It's getting late, he says.

Your basket looks so heavy, he says.

I have a car, he says. Yuki-chan.

(All the wolves are after you, Yukiko, Chie says. Don't stray from the path - but that last part she never says aloud.)

The streetlights bloom through the fog as they pull from the Junes parking lot. She picks them with her eyes, one by one.

Adachi-san, she says. Have you ever met a wolf?

The fog presses against the windows, thick as trees, thick as branches. You're a little old for fairytales, aren't you? His cheek twists with a smile. But red is your color.

Isn't it, he says. Yuki-chan.

She'd assumed wolves in autumn would smell of wet fur and muddy paws, like a dog. She's wrong. They smell of too-loose suits and packaged natto. They smell of late nights and old coffee and hanging wires sharp against the sky.

No, she says. No.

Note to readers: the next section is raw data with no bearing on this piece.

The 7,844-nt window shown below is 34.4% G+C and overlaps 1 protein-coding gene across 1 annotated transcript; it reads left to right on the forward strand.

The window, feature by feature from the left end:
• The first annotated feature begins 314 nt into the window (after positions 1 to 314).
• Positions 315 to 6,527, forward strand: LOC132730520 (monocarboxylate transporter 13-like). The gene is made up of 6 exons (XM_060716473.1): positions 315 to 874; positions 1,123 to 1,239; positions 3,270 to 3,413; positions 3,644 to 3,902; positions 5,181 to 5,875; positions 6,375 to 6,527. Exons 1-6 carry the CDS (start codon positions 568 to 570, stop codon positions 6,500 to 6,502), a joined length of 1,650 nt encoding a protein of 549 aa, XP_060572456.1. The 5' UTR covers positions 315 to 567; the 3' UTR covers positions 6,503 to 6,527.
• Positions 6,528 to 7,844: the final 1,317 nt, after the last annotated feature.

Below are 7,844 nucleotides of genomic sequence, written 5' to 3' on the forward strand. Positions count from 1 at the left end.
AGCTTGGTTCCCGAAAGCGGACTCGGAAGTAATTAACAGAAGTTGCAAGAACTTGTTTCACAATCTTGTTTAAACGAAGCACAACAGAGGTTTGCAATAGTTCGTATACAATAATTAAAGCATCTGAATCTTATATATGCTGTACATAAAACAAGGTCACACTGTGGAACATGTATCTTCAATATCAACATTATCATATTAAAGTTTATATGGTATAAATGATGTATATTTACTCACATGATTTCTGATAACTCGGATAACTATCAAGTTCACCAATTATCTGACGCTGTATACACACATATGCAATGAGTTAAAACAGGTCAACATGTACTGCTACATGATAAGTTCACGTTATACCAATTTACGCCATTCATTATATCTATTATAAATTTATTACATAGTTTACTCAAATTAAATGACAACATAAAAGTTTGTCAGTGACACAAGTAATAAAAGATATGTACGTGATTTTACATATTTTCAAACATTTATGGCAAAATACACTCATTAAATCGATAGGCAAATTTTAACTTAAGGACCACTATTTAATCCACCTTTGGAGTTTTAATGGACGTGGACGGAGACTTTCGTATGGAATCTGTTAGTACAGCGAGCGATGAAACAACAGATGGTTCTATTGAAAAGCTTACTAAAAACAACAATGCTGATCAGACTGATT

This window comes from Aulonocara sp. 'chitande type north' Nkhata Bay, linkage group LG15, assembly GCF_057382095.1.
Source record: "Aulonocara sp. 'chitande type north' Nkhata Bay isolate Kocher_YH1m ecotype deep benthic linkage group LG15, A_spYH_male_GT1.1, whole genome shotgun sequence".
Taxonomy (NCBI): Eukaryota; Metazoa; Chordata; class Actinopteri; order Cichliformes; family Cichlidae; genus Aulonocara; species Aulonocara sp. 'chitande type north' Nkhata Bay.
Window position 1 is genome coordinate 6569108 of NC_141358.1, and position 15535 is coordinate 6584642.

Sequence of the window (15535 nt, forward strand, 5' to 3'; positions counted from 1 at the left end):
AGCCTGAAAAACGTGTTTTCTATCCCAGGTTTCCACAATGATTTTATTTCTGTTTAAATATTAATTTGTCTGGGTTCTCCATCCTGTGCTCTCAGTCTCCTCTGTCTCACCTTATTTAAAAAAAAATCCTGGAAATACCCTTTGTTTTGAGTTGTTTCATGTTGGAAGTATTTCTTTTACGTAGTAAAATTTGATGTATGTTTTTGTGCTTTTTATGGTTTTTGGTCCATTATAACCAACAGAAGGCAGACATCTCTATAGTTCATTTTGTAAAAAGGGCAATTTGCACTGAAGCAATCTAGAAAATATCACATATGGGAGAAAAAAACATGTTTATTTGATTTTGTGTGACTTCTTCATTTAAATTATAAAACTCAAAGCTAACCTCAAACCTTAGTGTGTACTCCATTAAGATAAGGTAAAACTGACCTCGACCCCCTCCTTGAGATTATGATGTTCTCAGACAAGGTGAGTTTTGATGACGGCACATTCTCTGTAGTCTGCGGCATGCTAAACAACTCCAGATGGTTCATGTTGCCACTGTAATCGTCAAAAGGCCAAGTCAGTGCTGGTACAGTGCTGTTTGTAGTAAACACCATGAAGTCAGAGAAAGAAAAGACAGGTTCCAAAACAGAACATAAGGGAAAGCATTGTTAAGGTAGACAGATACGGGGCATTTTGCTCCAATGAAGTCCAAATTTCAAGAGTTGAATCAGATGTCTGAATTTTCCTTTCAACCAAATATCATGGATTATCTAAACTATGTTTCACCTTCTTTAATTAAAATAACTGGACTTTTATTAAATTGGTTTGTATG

The car swerves and the wolf's snarl is lost in the crush and crinkle of Junes plastic bags. She stares at her lap. Her hands are trembling.

How about a guy like me, Yuki-chan? His teeth are white and sharp in the windshield's reflection. Am I a wolf?

What big eyes you have, she thinks. What big ears.

(She knows how that story ends.)

What big guns you have, she blurts instead, and he starts to laugh. The lights of the inn twinkle down the road.

The better to protect you with, he says, and his voice grows grim and strained. The better to catch him.

She's silent. The engine's howl dies to a hum.

Safely at Grandma's house, he says, and unlocks the door, helps her gather her basket, bags.

Thank you, she whispers.

Yukiko, he says. Be careful.

I hear there's wolves about.